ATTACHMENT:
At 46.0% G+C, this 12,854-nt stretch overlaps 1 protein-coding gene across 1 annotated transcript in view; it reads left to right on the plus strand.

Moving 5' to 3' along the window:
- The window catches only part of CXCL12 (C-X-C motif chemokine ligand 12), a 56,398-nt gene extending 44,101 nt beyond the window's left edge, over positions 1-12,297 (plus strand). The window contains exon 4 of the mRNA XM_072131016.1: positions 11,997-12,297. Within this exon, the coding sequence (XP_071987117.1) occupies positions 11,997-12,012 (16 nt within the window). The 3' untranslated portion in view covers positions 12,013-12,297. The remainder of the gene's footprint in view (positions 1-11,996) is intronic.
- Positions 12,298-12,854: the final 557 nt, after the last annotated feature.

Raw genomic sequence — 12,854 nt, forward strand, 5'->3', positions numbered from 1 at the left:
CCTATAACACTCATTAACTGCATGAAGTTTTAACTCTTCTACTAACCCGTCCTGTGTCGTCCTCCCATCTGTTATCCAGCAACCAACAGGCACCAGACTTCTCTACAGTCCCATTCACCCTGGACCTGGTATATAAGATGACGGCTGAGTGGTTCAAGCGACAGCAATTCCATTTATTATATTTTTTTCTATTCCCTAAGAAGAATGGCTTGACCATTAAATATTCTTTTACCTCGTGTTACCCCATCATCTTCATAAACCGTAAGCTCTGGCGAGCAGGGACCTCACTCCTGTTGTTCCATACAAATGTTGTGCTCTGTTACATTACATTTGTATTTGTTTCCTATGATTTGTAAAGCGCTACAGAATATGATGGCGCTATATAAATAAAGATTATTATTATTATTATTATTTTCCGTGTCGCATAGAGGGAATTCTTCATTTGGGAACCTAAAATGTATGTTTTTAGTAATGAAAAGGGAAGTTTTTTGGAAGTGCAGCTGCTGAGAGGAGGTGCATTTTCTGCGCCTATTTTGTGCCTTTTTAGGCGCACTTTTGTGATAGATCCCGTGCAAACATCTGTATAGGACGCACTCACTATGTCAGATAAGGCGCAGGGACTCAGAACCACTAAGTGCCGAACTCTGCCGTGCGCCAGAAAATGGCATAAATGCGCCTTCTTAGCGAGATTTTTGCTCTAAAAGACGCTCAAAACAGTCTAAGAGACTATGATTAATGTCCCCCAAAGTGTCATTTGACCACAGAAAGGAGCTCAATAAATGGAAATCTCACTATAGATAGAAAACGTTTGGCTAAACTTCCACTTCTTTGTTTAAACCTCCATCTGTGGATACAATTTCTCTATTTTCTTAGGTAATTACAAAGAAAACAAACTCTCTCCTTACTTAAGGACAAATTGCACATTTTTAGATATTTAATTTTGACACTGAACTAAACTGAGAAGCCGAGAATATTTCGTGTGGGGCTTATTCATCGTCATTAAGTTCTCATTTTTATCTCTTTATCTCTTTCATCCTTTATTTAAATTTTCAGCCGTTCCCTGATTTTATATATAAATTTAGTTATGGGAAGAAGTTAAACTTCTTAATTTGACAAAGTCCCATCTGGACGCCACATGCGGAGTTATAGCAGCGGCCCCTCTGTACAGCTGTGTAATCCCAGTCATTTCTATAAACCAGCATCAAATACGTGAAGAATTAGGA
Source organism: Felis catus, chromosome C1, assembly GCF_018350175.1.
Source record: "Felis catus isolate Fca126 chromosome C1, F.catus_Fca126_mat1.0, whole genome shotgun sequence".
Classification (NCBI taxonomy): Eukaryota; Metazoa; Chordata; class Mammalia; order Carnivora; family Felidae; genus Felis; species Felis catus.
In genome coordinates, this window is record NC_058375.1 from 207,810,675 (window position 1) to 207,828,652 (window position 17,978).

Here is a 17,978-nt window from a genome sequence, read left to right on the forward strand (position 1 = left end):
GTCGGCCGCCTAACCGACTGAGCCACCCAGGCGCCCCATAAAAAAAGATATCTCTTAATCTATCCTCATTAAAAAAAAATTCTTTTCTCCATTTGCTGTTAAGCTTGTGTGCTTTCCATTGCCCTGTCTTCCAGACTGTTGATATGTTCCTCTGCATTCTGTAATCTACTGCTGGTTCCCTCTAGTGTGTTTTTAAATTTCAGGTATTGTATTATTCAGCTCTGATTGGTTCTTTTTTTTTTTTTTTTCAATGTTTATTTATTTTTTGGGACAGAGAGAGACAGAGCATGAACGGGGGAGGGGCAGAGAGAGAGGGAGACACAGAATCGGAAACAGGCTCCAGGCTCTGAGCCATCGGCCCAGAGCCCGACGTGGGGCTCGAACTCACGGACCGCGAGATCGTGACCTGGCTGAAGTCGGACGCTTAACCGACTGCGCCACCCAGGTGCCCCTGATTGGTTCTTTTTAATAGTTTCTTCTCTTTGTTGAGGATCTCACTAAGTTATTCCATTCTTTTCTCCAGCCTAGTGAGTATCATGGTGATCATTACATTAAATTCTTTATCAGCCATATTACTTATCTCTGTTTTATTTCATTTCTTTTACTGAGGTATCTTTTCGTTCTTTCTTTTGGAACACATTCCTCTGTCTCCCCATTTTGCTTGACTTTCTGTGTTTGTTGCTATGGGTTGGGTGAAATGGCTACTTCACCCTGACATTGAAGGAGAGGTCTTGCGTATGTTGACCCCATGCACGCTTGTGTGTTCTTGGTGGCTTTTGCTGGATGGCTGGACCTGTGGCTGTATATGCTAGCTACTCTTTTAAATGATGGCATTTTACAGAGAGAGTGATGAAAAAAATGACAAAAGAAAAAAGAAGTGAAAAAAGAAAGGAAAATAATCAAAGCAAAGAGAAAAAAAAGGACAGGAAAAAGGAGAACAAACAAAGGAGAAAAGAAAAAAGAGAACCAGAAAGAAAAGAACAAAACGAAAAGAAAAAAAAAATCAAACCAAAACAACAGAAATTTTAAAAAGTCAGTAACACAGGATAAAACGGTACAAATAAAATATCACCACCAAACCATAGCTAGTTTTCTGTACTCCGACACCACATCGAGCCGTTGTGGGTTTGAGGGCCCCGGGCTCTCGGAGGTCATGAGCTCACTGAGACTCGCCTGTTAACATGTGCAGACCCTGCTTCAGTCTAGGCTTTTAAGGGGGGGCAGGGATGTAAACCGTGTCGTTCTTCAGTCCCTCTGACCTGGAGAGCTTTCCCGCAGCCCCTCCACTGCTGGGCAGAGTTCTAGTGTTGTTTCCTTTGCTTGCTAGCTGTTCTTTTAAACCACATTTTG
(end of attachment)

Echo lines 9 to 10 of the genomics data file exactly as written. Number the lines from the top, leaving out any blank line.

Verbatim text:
Classification (NCBI taxonomy): Eukaryota; Metazoa; Chordata; class Mammalia; order Carnivora; family Felidae; genus Felis; species Felis catus.
In genome coordinates, this window is record NC_058375.1 from 207,810,675 (window position 1) to 207,828,652 (window position 17,978).